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The European Commission’s Microsoft case 

The European Commission’s Microsoft case

 

 
 
Tags:  prevent foreclosure  microsoft  tying  antitrust 
Views:  244
Published:  November 02, 2011
 
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Slide 1: OpenExpo Bern/1. April 2009 The European Commission's Microsoft case: analysis and principles Dr. Carl-Christian Buhr DG Competition, European Commission (speaking in a personal capacity - the views expressed are not necessarily those of the European Commission) 1
Slide 2: Overview The European Court of First Instance upheld all substantive findings of the 2004 Commission decision and the 497m fine  Very serious antitrust infringement - two abuses:   Refusal to supply interoperability information  Tying Windows Media Player to Windows 2
Slide 3: Key aspects Extraordinary market power of Microsoft in the PC operating system market  Particular nature of operating systems   OS intended to interoperate  OS intended to be complemented with thirdparty products 3
Slide 4: Refusal to supply abuse 4
Slide 5: Microsoft’s dominance Microsoft holds a dominant position on the PC OS market  Microsoft has a very high and stable market share  Largest competitors: Apple and Linux  Barriers to entry are high:    Cost of developing OS Applications barrier (indirect network effect) 5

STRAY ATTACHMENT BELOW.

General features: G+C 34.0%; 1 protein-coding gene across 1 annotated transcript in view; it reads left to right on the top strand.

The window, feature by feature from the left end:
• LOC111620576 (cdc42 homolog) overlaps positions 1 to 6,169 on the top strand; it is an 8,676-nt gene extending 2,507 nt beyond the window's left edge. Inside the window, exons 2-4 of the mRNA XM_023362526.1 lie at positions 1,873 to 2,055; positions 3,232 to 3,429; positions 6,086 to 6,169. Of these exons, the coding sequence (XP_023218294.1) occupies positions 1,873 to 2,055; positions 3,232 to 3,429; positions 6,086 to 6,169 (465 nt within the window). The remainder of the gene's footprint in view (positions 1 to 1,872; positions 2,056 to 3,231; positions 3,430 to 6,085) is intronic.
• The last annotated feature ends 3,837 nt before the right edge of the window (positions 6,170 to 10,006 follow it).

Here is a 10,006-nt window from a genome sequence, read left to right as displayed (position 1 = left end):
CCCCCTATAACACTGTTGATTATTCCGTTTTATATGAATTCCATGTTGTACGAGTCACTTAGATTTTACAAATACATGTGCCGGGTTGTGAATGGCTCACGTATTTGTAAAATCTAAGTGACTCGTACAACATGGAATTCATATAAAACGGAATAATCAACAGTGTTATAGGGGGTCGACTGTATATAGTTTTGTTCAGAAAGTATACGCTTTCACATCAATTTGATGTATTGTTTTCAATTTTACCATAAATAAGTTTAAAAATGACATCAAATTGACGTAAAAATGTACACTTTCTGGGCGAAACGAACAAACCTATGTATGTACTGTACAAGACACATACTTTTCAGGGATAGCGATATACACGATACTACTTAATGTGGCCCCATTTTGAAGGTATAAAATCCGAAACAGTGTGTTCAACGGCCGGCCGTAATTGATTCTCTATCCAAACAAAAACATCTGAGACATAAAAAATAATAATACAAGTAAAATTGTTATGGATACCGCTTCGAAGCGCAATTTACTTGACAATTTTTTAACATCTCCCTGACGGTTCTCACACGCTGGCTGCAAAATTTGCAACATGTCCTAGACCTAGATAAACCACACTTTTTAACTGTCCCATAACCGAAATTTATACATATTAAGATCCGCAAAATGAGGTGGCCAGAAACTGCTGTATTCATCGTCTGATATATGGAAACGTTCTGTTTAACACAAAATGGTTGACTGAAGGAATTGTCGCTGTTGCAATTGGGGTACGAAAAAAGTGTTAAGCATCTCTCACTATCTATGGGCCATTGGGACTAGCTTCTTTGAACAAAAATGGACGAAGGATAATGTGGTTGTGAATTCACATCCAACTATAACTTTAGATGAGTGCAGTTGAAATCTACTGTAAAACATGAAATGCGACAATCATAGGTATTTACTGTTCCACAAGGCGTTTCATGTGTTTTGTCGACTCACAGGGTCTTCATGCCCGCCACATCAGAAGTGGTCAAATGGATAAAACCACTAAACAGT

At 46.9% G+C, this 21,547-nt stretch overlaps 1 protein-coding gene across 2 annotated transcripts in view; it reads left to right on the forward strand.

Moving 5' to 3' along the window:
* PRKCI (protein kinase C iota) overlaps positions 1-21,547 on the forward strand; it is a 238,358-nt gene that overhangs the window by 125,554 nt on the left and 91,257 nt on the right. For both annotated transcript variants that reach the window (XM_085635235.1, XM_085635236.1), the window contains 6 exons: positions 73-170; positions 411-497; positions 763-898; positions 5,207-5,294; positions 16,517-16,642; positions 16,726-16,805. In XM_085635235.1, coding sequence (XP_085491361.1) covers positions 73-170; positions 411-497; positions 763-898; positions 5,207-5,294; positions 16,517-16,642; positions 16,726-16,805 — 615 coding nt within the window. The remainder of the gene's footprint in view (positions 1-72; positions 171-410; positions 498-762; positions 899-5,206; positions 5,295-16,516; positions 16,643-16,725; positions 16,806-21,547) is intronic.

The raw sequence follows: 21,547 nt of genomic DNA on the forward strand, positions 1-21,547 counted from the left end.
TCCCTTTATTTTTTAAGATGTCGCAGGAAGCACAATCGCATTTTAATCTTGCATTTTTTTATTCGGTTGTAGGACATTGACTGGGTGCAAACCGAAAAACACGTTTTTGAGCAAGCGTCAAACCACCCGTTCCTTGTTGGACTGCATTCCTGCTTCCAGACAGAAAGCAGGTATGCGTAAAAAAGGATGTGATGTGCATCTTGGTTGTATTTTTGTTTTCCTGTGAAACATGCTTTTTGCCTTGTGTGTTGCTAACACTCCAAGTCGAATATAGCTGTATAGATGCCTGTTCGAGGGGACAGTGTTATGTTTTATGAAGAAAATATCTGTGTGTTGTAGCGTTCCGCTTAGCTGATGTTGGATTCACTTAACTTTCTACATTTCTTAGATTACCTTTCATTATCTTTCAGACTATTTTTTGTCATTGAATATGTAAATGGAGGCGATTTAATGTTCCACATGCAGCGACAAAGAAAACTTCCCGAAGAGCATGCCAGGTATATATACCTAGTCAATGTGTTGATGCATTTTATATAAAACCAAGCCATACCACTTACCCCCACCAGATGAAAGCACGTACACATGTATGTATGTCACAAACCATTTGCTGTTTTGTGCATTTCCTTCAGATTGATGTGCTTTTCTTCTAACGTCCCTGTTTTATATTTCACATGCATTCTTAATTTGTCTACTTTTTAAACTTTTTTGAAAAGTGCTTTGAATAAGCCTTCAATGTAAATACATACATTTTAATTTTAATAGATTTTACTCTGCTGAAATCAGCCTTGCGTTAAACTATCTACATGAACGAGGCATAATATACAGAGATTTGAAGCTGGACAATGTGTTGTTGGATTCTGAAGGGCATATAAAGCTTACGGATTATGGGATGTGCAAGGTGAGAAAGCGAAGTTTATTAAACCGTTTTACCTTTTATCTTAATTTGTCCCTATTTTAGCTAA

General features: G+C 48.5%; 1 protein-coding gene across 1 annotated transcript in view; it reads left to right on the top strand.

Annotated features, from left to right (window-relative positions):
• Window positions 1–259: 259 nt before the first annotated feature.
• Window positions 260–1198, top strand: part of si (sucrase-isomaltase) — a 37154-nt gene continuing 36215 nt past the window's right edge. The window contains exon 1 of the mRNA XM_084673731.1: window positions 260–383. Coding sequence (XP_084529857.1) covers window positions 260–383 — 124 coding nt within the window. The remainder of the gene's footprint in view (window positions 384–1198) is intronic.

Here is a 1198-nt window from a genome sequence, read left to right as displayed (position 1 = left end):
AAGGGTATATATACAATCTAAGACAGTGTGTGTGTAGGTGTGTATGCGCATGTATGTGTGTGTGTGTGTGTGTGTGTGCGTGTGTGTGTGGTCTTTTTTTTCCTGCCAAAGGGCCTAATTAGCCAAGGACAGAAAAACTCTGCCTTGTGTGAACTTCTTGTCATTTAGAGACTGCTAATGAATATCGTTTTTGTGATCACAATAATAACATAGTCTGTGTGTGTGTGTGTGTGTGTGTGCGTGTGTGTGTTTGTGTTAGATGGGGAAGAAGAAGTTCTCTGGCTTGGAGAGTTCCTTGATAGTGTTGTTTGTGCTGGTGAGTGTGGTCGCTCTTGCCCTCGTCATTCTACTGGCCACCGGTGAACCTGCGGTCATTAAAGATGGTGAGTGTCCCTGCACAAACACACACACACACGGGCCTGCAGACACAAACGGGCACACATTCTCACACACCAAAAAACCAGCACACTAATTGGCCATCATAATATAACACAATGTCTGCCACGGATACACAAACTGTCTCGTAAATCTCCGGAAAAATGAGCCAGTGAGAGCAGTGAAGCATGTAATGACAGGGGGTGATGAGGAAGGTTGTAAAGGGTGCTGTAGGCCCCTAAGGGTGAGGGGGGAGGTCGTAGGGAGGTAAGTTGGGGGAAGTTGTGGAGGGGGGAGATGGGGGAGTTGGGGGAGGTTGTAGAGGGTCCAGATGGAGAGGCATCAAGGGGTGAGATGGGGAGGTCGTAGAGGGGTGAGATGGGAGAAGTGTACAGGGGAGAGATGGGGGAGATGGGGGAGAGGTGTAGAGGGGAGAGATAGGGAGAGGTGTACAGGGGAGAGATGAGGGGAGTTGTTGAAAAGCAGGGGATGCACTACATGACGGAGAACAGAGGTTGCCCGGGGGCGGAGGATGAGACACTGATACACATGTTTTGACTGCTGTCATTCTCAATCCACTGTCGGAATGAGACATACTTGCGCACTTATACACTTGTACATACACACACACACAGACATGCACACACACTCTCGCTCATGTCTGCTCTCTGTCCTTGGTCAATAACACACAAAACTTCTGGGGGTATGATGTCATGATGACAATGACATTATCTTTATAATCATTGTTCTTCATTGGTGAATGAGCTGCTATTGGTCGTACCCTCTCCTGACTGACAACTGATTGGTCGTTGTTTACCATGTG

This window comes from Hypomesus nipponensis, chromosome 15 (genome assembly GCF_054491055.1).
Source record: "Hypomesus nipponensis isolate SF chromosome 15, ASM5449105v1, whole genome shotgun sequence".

Slide 6: Microsoft’s market shares 100 90 80 70 60 50 40 30 20 10 0 1999 2000 2001 2002 … 2006 2007 6 Microsoft Mac Linux Other
Slide 7: Sun Microsystems complaint Microsoft refuses to allow sufficient interoperability between Sun’s work group servers (WGS) and Windows PCs  Sun needs interoperability with Windows PCs to viably compete on the WGS market  7
Slide 8: Work Group Server Operating System Market WGS operating systems are optimised for file, print and group and user administration tasks  Installed on cheaper servers  Difference to other server operating system tasks  8
Slide 9: Results of the investigation Microsoft abusively leveraged its PC OS dominance onto the WGS OS market  Competition on the merits of different WGS in terms of features, reliability, security, speed etc. rendered secondary  9
Slide 10: The interoperability remedy   Microsoft must disclose interface information: explain how Windows PCs communicate with Windows servers What is disclosed is technical documentation on the interfaces:  Little innovative content in general  If there are true innovations (e.g. protected by patents) in the Microsoft protocols, Microsoft can charge a fair remuneration for these innovations  No need to disclose (or allow copy of) software code 10